"Micro" Pipe Bursting Helps City Upsize 2 inch Mains
The City of Greensboro, NC, has been contracting with KRG Utility for several years to rehabilitate their water distribution system using static pipe bursting to upsize 4 inch and 6 inch water mains
By M. Brent Johnson
The City of Greensboro, NC, has been contracting with KRG Utility for several years to rehabilitate their water distribution system using static pipe bursting to upsize 4 inch and 6 inch water mains. Following the installation of over 20,000 linear feet of 6 inch and 8 inch water mains the city decided to expand the diameters replaced via static bursting. The first target was 2 inch cast iron mains serving residential neighborhoods.
|Fusible PVC pipe from Underground Solutions was used for this pipe bursting project.|
This previously unattainable feat was made possible by a two-pass bursting system that uses a unique combination of static bursting rods created by KRG Utility and TT Technologies. To date more than 1500 linear feet of 2 inch cast iron water main has been upsized with 6 inch fusible PVC. Pipe bursting pull lengths have ranged from 150 feet up to 400 feet.
This new technology has provided the City of Greensboro with a trenchless replacement option for maintenance-heavy 2 inch water mains. The newly installed 6 inch lines provide increased flow and capacity for the community and also allow for the addition of hydrants for fire protection.
|After bursting the 2 inch mains, a second pass was needed to pull in the new 6 inch pipe.|
The first pass of this system involves the insertion of 1.4 inch diameter rods into the existing 2 inch water main. This is accomplished using TT Technologies' Grundoburst 400G which normally uses 2.13 inch rods. Modifying the hydraulic unit to fit the smaller 1.4 inch rods also causes a 60% reduction in the allowable pulling force used.
Once the 1.4 inch rods have been successfully inserted into the host pipe they are attached to cutting wheels sized for the 2 inch cast iron main. Also attached is a 4 inch expander head and 3 inch bursting rods that are used by the larger 800G Grundoburst hydraulic unit. The first pass cuts and displaces the existing 2 inch main as it pulls in the 3 inch rods, setting the stage for the second pass.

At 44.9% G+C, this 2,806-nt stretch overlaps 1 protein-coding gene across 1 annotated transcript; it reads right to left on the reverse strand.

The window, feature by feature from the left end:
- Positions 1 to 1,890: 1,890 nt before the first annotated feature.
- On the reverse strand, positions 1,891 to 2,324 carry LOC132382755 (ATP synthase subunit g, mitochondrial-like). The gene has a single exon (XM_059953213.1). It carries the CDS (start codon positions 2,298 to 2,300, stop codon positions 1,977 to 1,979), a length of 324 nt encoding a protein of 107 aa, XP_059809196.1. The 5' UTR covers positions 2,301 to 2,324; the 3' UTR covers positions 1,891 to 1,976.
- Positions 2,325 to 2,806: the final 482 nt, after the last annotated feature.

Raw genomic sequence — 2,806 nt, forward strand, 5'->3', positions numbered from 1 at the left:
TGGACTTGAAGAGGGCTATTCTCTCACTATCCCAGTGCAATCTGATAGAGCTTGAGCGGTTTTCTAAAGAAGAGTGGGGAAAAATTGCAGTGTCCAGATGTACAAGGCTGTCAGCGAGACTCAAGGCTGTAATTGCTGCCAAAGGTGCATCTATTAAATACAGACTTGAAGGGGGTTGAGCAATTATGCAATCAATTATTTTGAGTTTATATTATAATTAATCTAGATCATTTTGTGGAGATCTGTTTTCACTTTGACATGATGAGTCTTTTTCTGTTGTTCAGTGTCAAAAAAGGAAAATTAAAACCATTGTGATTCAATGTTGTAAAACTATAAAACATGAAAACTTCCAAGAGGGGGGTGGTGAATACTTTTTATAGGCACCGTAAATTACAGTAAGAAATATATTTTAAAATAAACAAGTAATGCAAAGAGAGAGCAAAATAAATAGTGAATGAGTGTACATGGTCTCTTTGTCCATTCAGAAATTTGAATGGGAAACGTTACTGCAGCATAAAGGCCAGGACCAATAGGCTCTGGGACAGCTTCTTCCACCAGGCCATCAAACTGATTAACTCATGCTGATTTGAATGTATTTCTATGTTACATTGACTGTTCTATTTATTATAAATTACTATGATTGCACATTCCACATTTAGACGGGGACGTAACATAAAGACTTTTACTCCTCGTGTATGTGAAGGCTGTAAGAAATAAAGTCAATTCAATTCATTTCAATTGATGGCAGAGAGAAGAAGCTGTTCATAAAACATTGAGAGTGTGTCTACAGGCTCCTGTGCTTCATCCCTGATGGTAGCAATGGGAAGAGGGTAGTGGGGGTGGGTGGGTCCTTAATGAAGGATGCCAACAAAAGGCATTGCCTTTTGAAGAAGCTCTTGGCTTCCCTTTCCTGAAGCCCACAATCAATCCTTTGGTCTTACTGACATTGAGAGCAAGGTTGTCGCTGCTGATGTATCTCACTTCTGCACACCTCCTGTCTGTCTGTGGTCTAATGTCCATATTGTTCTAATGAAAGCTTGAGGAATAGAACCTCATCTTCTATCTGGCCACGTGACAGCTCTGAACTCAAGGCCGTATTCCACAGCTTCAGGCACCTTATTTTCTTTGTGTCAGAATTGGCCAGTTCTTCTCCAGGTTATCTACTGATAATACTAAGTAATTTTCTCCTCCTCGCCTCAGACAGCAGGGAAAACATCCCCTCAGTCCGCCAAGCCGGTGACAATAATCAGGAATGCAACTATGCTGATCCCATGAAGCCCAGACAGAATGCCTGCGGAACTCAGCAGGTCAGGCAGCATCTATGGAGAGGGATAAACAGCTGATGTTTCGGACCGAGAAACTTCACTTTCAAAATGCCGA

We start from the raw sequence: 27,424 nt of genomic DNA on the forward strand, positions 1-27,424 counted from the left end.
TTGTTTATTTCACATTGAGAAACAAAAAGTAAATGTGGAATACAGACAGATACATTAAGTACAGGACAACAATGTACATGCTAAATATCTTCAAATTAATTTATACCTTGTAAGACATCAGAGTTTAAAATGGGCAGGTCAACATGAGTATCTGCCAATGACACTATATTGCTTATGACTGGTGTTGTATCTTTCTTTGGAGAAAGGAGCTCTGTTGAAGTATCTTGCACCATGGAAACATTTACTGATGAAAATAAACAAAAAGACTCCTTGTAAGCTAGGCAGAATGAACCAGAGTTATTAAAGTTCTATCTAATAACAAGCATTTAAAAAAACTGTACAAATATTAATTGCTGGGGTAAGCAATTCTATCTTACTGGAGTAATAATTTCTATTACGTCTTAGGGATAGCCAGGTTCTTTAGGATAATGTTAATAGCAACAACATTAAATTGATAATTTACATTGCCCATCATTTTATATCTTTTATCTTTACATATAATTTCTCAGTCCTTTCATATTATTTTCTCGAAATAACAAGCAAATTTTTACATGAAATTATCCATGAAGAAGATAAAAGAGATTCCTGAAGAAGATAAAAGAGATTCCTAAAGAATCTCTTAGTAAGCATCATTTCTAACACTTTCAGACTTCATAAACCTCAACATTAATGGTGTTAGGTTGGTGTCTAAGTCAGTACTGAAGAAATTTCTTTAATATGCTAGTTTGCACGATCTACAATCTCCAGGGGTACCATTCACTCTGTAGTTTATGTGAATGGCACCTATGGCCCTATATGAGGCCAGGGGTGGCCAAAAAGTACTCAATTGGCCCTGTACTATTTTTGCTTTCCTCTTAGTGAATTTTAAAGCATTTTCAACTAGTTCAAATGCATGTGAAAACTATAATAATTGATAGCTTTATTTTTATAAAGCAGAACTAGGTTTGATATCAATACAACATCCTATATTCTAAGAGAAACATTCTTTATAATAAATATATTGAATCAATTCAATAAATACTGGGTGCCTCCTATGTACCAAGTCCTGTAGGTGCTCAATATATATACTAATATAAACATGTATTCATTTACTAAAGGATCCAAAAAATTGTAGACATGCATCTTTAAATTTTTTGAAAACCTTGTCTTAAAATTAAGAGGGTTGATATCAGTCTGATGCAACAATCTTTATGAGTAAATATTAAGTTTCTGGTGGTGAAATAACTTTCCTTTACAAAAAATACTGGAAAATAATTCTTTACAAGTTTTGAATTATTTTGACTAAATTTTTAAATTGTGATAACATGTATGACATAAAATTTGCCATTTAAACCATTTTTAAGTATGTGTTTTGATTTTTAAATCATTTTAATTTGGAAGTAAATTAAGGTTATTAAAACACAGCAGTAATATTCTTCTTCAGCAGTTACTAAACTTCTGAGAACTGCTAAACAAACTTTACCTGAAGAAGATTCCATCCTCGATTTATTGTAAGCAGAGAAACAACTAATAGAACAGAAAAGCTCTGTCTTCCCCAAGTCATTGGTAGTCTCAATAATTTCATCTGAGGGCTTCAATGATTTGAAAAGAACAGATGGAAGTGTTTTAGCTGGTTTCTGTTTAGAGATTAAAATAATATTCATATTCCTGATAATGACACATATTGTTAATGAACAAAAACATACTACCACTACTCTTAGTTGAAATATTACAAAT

Before the second pass can begin the contractor must remove the 400G hydraulic unit from the bursting pit and install the larger 800G unit. This process takes about one hour to accomplish. The larger machine is sized for the 3 inch rods and can supply a pulling force of over 170,000 pounds.
|TT Technologies' Grundoburst systems were used to burst 2 inch cast iron mains and pull in new 6 inch PVC pipe.|
Once the 800G is in place the replacement pipe is placed at the entrance of the insertion pit. To allow for the insertion of the 6 inch replacement pipe a 9 inch expander head is attached to the 3 inch rods. A tracer wire can be attached to the expander head at this point and is inserted into the hole along with the replacement pipe to aid in future water main locating efforts. No cutting wheels are needed for this pass since the existing main was cut and displaced on the first pass.
During the second pass the 800G hydraulic unit pulls the 6 inch replacement pipe into place. To date the longest pull has been 400 feet. A shorter burst of 150 linear feet was accomplished by skipping the first pass of pulling in 3 inch rods and simply attaching the replacement pipe to the 1.4 inch rods and using the 400G to pull in the pipe.
Since the smaller rods limit the 400G to around 36,000 pounds of pulling force this does provide some limitations. The limited pulling capacity can be hampered by cast iron saddles for water services and pipe break repair efforts that involve bands or concrete poured around the pipe.
When possible the contractor can be greatly aided in his bursting efforts if a sample piece of pipe can be supplied to the pipe bursting equipment manufacturer. This will facilitate proper sizing of hydraulic units, cutting wheels and expander heads.
The City of Greensboro has seen many benefits of pipe replacement via static pipe busting. In addition to the social and environmental benefits it is also becoming more cost effective due to its growing popularity among municipalities and more widespread participation by contractors.
About the Author: M. Brent Johnson, P.E., is a Senior Principal Engineer with Hazen & Sawyer. He has extensive expertise in pipe condition assessment, distribution/collection system planning, I/I studies, pipeline rehabilitation, and trenchless technologies. For the past 12 years Mr. Johnson has focused on the rehabilitation of existing water distribution and wastewater collection systems with a special emphasis on the use of trenchless technologies to reduce costs, minimize impacts to the public and environment and to shorten construction times.